Complications with Home Equity Loans and Divorce
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Complications with Home Equity Loans and Divorce

Divorce / Family Law

Anat Resnik

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Complications with Home Equity Loans and Divorce

Complications arise when homeowners with an equity loan against their home get a divorce. Often couples have a home with a home equity line of credit (HELOC), or a joint mortgage and this can be a major consideration in divorce proceedings. Just because the court awarded your ex-spouse the home and the debt that goes with it does not mean you are off the hook for the payments.

Home equity funds can be easily accessed by your soon-to-former spouse. Home-equity lines frequently provide credit cards or checks. The major credit card companies have no systems requiring joint signatures when a credit card is used and the checks require only one signature. Any spouse suspecting that the other is doing divorce estate planning should cancel all credit lines and put the creditors on notice, in writing, that further debts are not your responsibility.

Responsibility for equity loan debt is not affected by divorce from the lender’s viewpoint. The lender will still report that loan on your credit and hold you responsible in the event of default. Fortunately, if your ex-spouse is paying the loan, it does not have to hold you back from purchasing a home of your own.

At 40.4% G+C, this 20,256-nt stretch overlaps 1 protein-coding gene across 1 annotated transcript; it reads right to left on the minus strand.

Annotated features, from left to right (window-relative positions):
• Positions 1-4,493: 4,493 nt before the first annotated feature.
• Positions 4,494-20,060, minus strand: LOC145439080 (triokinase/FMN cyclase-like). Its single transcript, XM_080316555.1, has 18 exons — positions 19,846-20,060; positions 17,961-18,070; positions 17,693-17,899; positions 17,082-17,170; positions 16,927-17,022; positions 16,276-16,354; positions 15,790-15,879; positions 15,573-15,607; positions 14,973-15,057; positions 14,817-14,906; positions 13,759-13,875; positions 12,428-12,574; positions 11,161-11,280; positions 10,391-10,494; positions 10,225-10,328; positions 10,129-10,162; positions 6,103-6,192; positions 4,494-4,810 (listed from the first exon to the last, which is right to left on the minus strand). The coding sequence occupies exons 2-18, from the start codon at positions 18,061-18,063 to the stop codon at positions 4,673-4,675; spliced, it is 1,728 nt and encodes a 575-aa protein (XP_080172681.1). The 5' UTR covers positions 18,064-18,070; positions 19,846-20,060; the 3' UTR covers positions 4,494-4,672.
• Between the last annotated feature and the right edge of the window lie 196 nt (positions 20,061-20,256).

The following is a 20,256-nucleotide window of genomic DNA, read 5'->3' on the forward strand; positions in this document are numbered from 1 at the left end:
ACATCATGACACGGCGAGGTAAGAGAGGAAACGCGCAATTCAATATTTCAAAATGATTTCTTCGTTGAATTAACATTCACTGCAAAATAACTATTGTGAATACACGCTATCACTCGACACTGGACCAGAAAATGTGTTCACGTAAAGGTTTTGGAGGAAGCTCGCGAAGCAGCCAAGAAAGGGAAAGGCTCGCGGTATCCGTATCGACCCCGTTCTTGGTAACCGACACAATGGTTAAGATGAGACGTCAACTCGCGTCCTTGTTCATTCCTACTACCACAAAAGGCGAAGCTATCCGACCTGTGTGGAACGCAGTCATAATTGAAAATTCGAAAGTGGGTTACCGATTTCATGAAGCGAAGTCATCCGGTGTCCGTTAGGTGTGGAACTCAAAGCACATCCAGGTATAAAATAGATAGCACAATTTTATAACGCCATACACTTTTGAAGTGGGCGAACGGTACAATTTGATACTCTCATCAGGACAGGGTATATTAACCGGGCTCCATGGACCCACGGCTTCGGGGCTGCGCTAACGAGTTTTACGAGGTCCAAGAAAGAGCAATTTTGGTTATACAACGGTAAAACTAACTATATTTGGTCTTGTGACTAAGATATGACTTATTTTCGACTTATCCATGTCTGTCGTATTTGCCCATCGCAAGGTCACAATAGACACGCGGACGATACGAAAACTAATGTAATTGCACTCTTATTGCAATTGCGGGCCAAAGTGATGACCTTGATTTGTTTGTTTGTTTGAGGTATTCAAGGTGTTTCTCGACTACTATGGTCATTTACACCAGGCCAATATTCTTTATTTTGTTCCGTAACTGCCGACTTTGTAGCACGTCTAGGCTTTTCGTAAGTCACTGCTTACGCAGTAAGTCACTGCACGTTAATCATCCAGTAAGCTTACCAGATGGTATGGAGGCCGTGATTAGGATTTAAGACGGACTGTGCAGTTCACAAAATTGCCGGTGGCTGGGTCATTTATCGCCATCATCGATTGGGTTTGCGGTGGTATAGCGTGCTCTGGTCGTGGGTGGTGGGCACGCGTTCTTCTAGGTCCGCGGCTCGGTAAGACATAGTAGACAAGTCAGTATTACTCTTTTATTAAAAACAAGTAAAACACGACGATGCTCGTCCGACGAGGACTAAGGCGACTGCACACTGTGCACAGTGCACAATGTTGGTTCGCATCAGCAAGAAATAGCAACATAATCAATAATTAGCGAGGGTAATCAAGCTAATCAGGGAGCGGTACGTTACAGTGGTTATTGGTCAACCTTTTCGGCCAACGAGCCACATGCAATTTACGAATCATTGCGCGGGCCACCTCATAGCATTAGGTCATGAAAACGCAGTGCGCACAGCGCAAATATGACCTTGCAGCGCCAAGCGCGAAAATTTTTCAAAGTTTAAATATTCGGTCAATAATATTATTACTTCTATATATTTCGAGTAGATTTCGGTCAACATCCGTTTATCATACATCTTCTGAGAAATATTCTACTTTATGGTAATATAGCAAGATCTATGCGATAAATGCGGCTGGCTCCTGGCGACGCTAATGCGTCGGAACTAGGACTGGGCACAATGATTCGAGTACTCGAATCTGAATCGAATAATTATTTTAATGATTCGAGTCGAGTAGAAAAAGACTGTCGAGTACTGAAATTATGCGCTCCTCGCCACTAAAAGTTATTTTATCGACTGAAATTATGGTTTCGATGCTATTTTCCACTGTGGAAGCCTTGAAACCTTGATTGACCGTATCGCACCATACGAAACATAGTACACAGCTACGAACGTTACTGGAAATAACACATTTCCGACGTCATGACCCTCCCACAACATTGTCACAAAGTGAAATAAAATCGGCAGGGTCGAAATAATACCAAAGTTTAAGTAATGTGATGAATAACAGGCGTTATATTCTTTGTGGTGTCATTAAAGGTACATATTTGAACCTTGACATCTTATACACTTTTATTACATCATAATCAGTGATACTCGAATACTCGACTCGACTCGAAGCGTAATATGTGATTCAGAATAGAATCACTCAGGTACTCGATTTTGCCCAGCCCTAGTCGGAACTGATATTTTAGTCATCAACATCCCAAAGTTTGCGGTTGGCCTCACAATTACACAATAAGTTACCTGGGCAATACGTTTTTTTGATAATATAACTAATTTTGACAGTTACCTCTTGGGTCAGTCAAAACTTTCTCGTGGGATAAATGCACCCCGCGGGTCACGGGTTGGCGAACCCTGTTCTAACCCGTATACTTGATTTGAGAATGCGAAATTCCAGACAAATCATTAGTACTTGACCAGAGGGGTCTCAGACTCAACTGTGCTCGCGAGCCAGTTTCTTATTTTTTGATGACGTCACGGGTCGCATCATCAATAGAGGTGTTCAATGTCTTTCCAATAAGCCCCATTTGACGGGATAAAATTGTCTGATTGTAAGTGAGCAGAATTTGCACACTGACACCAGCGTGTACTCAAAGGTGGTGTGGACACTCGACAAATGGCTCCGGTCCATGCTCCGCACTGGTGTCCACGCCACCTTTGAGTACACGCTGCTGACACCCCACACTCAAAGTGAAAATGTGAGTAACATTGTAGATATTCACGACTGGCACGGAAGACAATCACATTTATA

If you and your former spouse agree, the divorce decree can clearly state that one of you is not responsible for the payments on the mortgage or HELOC. If this agreement is reached it is advantageous to have the decree require the former spouse who has accepted the responsibility for the loan to refinance the home within a certain amount of time. If your divorce decree does not mention who is ordered to pay the loans, have the decree amended to show which party is responsible for that loan.

Separating from your spouse may not be enough if you wish to exclude yourself from your responsibility for a mortgage or HELOC debt. Some home buyers commit fraud by stating they are separated and no longer responsible for the debt when they really are not. If you are legally separated and have a separation agreement filed with the courts that has been in place for a year, you can ask the lender to exclude you from the debt.

If you have a question regarding Family Law in California please contact us at (818) 926-4420 or visit the Family Law section on our website at Law Offices of Anat Resnik. Call today and we will connect you with Anat Resnik, an experienced, aggressive, affordable Divorce and Family Law Attorney in California. After you have spoken with our California Family Law attorney, we can schedule you a free face to face appointment to discuss your circumstances. If you have questions or are considering any aspect of filing for Divorce, a Paternity issues, Child Custody and Visitation, Spousal Support & Alimony, etc. we can help! Call us now at(818) 926-4420. We look forward to hearing from you and assisting you with any and all family law needs.

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